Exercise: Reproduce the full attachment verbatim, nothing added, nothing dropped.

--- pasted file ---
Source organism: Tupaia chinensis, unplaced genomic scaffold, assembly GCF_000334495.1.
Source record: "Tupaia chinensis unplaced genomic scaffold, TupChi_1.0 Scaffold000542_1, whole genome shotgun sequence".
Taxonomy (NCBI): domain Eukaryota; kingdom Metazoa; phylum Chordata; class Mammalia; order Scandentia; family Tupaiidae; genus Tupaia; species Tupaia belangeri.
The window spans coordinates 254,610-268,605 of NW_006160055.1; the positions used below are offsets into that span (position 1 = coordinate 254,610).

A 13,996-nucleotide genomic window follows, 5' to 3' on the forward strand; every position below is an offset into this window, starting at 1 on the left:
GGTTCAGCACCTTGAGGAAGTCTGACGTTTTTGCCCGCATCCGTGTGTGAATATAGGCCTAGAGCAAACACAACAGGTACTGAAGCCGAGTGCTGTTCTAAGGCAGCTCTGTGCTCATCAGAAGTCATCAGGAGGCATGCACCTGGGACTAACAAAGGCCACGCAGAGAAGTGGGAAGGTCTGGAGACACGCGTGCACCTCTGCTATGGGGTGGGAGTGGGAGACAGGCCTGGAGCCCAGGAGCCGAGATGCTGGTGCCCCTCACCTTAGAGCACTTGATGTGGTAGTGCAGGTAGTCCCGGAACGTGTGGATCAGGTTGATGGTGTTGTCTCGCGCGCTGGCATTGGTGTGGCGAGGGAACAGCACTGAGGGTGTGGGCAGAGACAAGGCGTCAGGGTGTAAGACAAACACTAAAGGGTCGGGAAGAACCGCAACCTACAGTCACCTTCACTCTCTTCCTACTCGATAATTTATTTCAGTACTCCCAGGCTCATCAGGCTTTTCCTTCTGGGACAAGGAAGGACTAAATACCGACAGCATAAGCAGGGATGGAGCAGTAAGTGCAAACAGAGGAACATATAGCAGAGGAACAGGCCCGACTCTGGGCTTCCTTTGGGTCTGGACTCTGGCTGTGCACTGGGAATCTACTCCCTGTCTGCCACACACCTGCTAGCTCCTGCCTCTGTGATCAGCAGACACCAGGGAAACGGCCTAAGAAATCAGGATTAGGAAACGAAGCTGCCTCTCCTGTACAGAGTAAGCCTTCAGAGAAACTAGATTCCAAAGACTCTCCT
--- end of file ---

Source organism: Tupaia chinensis, unplaced genomic scaffold, assembly GCF_000334495.1.
Source record: "Tupaia chinensis unplaced genomic scaffold, TupChi_1.0 Scaffold000542_1, whole genome shotgun sequence".
Taxonomy (NCBI): domain Eukaryota; kingdom Metazoa; phylum Chordata; class Mammalia; order Scandentia; family Tupaiidae; genus Tupaia; species Tupaia belangeri.
The window spans coordinates 254,610-268,605 of NW_006160055.1; the positions used below are offsets into that span (position 1 = coordinate 254,610).

A 13,996-nucleotide genomic window follows, 5' to 3' on the forward strand; every position below is an offset into this window, starting at 1 on the left:
GGTTCAGCACCTTGAGGAAGTCTGACGTTTTTGCCCGCATCCGTGTGTGAATATAGGCCTAGAGCAAACACAACAGGTACTGAAGCCGAGTGCTGTTCTAAGGCAGCTCTGTGCTCATCAGAAGTCATCAGGAGGCATGCACCTGGGACTAACAAAGGCCACGCAGAGAAGTGGGAAGGTCTGGAGACACGCGTGCACCTCTGCTATGGGGTGGGAGTGGGAGACAGGCCTGGAGCCCAGGAGCCGAGATGCTGGTGCCCCTCACCTTAGAGCACTTGATGTGGTAGTGCAGGTAGTCCCGGAACGTGTGGATCAGGTTGATGGTGTTGTCTCGCGCGCTGGCATTGGTGTGGCGAGGGAACAGCACTGAGGGTGTGGGCAGAGACAAGGCGTCAGGGTGTAAGACAAACACTAAAGGGTCGGGAAGAACCGCAACCTACAGTCACCTTCACTCTCTTCCTACTCGATAATTTATTTCAGTACTCCCAGGCTCATCAGGCTTTTCCTTCTGGGACAAGGAAGGACTAAATACCGACAGCATAAGCAGGGATGGAGCAGTAAGTGCAAACAGAGGAACATATAGCAGAGGAACAGGCCCGACTCTGGGCTTCCTTTGGGTCTGGACTCTGGCTGTGCACTGGGAATCTACTCCCTGTCTGCCACACACCTGCTAGCTCCTGCCTCTGTGATCAGCAGACACCAGGGAAACGGCCTAAGAAATCAGGATTAGGAAACGAAGCTGCCTCTCCTGTACAGAGTAAGCCTTCAGAGAAACTAGATTCCAAAGACTCTCCT